A little bit of history in Dingle as Fife and Drum band marches on Nollaig na mBan

There was a small bit of history made in Dingle this evening as the town’s famous Fife and Drum band marched the streets in celebration of Nollaig na mBan for the first time – and it was well-received despite some less-than-ideal weather.

There was a small bit of history made in Dingle this evening as the town’s famous Fife and Drum band marched the streets in celebration of Nollaig na mBan for the first time – and it was well-received despite some less-than-ideal weather.

There were heavy showers throughout the day in Corca Dhuibhne, but the band set off from their starting point at O’Flaherty’s Bar at 6pm, and after marching through the streets, they reached their end point, the boatyard, welcomed by a gathering of about 50 people – all as planned.

Before the band completed their route, many onlookers followed the music around the town, while people who’d taken for shelter in some of Dingle’s many watering holes popped outside the door again to greet the band as they passed.

“People liked it,” band member Declan Malone told The Kerryman after the parade, and he praised the stewards and guards for their help. “And we had a few Ukrainians out around the town with us for Ukrainian Christmas, so it was nice to tie in with that as well.”


It’s little surprise the band was given a warm reception. New Year’s Eve celebrations were quieter in Dingle this year, and not just because of a (mercifully) smaller crowd gathering at the small bridge and the bottom of Main Street before midnight. The Fife and Drum, a staple of New Year’s Eve in Dingle, did not march this year, citing the massive crowd of revellers who go to the bridge each year – and the safety concerns associated with marching in that environment – as the factor driving their decision.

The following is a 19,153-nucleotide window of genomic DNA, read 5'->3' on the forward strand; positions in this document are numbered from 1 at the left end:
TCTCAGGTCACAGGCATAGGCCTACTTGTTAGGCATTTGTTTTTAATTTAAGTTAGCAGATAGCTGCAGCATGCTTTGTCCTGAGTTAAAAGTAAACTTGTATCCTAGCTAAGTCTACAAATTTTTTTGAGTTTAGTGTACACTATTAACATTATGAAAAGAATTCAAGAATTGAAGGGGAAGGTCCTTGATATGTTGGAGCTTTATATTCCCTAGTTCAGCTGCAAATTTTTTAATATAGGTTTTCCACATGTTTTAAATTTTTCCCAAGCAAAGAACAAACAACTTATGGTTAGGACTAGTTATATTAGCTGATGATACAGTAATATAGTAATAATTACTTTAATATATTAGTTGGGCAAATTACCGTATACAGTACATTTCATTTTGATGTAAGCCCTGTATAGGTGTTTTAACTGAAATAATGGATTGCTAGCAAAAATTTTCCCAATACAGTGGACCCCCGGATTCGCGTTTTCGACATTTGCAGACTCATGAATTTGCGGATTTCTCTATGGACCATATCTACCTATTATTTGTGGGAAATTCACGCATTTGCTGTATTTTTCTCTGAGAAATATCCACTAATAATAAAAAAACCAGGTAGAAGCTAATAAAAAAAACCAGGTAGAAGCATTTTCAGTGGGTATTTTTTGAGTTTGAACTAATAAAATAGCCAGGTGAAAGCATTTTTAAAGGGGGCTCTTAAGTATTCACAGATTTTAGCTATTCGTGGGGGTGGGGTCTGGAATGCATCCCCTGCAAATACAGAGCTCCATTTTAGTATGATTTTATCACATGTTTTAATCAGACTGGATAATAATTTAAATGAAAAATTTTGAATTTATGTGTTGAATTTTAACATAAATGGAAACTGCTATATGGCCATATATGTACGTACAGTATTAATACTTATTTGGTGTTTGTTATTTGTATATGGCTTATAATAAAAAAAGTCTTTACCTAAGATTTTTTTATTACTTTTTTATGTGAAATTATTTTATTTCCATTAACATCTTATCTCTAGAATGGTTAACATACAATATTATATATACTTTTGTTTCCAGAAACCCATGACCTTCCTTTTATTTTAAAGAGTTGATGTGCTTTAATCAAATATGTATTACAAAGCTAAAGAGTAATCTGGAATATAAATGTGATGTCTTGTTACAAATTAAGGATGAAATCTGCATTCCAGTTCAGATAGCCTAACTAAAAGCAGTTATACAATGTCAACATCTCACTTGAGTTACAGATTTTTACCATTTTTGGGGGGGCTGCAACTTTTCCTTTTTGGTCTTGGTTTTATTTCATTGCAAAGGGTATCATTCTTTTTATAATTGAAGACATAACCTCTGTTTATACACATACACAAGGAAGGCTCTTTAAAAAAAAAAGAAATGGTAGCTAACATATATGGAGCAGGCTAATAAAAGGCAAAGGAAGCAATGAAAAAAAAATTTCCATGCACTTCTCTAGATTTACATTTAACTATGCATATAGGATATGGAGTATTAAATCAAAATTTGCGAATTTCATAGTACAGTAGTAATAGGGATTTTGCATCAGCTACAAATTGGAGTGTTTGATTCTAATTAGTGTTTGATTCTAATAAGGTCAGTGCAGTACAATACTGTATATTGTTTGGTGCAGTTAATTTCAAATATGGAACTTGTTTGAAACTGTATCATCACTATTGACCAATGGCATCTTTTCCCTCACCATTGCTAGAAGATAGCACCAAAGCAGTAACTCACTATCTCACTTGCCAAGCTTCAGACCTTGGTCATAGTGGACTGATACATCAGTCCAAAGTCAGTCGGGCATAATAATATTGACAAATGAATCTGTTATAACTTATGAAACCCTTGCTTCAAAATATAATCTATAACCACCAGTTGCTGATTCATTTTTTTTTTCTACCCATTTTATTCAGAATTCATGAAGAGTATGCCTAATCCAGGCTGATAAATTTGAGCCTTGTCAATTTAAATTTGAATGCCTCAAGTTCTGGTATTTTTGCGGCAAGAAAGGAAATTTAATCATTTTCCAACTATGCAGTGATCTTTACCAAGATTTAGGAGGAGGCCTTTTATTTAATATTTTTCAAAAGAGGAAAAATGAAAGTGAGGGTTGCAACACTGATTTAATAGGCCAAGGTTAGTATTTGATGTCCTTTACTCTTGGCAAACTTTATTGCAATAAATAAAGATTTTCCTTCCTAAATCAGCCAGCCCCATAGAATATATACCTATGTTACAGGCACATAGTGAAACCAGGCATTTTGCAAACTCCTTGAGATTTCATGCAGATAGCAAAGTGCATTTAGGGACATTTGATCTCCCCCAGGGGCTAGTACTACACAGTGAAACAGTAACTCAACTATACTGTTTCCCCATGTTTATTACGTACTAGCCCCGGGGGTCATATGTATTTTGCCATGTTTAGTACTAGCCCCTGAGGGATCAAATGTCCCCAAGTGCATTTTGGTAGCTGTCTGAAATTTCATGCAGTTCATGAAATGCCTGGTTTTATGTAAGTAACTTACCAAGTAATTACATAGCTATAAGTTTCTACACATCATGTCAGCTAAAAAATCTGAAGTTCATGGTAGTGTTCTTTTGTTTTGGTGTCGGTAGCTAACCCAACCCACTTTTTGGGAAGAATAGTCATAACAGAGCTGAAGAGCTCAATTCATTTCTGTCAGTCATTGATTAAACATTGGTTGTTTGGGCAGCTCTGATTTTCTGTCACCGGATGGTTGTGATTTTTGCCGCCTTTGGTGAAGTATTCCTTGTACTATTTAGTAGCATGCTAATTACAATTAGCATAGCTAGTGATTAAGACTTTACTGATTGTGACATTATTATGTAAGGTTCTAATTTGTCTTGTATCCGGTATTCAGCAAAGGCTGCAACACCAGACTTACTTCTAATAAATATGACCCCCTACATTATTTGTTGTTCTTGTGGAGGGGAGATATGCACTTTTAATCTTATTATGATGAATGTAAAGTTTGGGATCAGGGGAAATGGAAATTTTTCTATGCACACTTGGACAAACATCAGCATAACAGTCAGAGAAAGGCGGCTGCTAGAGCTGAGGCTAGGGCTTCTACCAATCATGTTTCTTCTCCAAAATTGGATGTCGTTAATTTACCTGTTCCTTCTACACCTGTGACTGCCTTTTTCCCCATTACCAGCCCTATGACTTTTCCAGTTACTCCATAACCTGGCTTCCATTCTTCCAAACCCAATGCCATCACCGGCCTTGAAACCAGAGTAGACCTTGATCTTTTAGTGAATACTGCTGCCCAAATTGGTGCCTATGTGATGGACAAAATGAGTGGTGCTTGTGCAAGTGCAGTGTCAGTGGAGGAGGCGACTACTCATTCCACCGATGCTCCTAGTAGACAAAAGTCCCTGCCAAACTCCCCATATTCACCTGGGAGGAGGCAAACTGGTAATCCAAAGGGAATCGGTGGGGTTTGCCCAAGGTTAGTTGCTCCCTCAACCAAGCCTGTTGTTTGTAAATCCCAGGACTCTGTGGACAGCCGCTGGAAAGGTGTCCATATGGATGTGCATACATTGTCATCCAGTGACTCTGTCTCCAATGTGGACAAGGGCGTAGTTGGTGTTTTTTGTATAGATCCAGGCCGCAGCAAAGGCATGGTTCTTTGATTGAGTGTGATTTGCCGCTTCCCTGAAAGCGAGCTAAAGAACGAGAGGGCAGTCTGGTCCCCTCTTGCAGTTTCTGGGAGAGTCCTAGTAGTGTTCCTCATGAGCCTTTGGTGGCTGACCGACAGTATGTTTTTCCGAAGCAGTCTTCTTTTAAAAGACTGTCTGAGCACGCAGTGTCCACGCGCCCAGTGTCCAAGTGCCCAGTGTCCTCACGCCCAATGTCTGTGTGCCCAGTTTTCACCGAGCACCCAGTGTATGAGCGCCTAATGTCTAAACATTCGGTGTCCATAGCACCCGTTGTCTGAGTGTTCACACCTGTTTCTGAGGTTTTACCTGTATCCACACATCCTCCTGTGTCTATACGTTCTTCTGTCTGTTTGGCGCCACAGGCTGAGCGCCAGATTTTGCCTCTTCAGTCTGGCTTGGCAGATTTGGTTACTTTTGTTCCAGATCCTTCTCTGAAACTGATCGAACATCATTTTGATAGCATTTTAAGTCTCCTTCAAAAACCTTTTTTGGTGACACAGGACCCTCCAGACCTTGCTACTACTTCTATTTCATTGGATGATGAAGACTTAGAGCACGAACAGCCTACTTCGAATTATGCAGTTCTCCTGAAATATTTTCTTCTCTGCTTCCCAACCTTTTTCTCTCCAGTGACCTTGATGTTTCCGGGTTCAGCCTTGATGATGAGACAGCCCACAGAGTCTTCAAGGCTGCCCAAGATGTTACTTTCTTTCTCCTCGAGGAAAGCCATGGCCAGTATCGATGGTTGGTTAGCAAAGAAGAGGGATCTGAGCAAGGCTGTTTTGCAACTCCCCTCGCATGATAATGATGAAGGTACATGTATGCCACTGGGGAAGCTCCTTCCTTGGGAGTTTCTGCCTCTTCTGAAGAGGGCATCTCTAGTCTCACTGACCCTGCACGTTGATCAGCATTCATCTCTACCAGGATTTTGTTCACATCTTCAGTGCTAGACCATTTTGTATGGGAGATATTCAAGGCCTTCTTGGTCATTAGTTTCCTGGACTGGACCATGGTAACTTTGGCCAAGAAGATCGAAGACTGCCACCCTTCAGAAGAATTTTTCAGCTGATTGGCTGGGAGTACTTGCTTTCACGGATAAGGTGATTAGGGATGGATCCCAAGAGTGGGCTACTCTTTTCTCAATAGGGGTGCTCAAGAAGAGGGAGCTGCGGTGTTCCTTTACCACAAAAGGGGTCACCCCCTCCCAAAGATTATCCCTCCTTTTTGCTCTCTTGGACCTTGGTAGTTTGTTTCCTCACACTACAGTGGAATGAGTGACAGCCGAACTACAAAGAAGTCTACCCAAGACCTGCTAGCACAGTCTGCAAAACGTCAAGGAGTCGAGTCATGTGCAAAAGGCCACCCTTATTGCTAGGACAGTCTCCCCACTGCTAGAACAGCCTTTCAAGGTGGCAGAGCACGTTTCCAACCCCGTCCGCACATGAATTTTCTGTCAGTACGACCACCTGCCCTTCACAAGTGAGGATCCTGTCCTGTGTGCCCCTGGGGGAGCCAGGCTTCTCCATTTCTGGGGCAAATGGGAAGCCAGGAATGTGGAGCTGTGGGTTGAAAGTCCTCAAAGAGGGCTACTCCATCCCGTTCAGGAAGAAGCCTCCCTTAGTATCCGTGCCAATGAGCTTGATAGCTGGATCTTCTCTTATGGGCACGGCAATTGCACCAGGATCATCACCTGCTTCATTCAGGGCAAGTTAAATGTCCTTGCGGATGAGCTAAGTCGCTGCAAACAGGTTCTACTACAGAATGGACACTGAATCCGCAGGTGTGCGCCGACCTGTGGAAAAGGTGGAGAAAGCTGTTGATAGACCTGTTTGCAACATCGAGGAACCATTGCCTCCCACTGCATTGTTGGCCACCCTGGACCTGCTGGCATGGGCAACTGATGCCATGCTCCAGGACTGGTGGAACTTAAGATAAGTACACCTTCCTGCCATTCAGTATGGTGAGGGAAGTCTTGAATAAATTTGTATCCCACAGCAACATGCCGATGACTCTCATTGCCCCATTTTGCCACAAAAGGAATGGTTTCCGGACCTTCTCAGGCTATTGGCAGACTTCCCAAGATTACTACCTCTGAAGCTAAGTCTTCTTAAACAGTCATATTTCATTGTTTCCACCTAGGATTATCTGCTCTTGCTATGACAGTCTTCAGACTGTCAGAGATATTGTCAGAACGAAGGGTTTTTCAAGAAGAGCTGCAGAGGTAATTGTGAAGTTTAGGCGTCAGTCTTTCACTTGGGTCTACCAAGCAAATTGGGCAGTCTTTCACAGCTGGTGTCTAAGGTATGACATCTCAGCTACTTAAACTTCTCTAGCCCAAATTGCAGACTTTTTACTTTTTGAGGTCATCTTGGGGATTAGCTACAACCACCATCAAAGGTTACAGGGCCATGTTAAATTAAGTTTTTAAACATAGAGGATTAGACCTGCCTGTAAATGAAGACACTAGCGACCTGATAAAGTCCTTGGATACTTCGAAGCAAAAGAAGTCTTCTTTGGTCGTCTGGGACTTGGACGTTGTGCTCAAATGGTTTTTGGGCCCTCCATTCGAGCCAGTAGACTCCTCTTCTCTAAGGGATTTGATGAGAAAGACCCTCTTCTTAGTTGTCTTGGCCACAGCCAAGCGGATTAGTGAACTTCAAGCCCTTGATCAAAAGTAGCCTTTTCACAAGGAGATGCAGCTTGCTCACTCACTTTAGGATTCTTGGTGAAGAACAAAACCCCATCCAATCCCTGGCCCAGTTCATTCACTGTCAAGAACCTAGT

But Declan said tonight’s march should not necessarily be looked at as merely an alternative to the New Year’s Eve parade.

“It’s not one in exchange for the other,” said Declan. “I couldn’t say it’s being done in place of New Year’s Eve. But we decided to go out and celebrate Mná na hÉireann, and especially the women of west Kerry, at a time when it’s possible to march around the town.”

Local stakeholders took a number of measures – such as not having a countdown clock or street-side barriers – to calm the rush to the bridge before 12 on New Year’s Eve last week, and they appear to have been successful, with numbers at the bridge and lower Main Street well down on the norm of recent years. Declan did not say there are any concrete plans for the Fife and Drum to resume their New Year’s Eve tradition should the smaller numbers seen in 2022 hold in the years ahead, but he did say the band would love to be there to ring in the New Year again at some point in the future.